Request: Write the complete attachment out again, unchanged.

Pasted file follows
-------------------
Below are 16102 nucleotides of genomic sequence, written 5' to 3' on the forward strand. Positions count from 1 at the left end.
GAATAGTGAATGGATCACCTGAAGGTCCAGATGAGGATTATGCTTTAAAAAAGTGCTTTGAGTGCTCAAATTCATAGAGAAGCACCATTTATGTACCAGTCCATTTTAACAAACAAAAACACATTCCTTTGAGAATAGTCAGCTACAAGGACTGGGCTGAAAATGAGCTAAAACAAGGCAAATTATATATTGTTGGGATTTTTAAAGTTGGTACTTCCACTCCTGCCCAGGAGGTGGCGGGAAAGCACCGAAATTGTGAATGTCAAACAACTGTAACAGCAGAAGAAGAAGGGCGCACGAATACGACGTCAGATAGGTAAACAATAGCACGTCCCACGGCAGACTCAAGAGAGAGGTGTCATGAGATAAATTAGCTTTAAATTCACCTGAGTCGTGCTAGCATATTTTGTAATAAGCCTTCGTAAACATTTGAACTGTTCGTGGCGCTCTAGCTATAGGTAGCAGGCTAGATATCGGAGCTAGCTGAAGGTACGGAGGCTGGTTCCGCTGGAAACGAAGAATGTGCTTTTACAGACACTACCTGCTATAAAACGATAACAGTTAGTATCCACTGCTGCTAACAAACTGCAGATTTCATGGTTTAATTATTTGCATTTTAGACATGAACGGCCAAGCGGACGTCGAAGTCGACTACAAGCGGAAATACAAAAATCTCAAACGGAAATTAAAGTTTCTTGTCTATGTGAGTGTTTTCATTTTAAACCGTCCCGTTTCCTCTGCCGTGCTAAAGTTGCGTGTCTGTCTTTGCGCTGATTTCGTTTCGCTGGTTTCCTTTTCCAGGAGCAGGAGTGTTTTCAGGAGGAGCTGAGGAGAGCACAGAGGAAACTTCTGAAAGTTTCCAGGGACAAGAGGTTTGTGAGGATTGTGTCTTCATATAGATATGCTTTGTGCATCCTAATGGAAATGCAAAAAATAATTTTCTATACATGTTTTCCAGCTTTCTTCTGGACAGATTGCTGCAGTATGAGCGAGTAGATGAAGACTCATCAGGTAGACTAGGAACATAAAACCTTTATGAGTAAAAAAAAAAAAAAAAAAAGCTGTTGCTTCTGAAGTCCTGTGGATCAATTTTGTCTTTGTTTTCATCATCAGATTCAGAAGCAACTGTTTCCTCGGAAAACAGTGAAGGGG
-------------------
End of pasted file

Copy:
Below are 16102 nucleotides of genomic sequence, written 5' to 3' on the forward strand. Positions count from 1 at the left end.
GAATAGTGAATGGATCACCTGAAGGTCCAGATGAGGATTATGCTTTAAAAAAGTGCTTTGAGTGCTCAAATTCATAGAGAAGCACCATTTATGTACCAGTCCATTTTAACAAACAAAAACACATTCCTTTGAGAATAGTCAGCTACAAGGACTGGGCTGAAAATGAGCTAAAACAAGGCAAATTATATATTGTTGGGATTTTTAAAGTTGGTACTTCCACTCCTGCCCAGGAGGTGGCGGGAAAGCACCGAAATTGTGAATGTCAAACAACTGTAACAGCAGAAGAAGAAGGGCGCACGAATACGACGTCAGATAGGTAAACAATAGCACGTCCCACGGCAGACTCAAGAGAGAGGTGTCATGAGATAAATTAGCTTTAAATTCACCTGAGTCGTGCTAGCATATTTTGTAATAAGCCTTCGTAAACATTTGAACTGTTCGTGGCGCTCTAGCTATAGGTAGCAGGCTAGATATCGGAGCTAGCTGAAGGTACGGAGGCTGGTTCCGCTGGAAACGAAGAATGTGCTTTTACAGACACTACCTGCTATAAAACGATAACAGTTAGTATCCACTGCTGCTAACAAACTGCAGATTTCATGGTTTAATTATTTGCATTTTAGACATGAACGGCCAAGCGGACGTCGAAGTCGACTACAAGCGGAAATACAAAAATCTCAAACGGAAATTAAAGTTTCTTGTCTATGTGAGTGTTTTCATTTTAAACCGTCCCGTTTCCTCTGCCGTGCTAAAGTTGCGTGTCTGTCTTTGCGCTGATTTCGTTTCGCTGGTTTCCTTTTCCAGGAGCAGGAGTGTTTTCAGGAGGAGCTGAGGAGAGCACAGAGGAAACTTCTGAAAGTTTCCAGGGACAAGAGGTTTGTGAGGATTGTGTCTTCATATAGATATGCTTTGTGCATCCTAATGGAAATGCAAAAAATAATTTTCTATACATGTTTTCCAGCTTTCTTCTGGACAGATTGCTGCAGTATGAGCGAGTAGATGAAGACTCATCAGGTAGACTAGGAACATAAAACCTTTATGAGTAAAAAAAAAAAAAAAAAAAGCTGTTGCTTCTGAAGTCCTGTGGATCAATTTTGTCTTTGTTTTCATCATCAGATTCAGAAGCAACTGTTTCCTCGGAAAACAGTGAAGGGG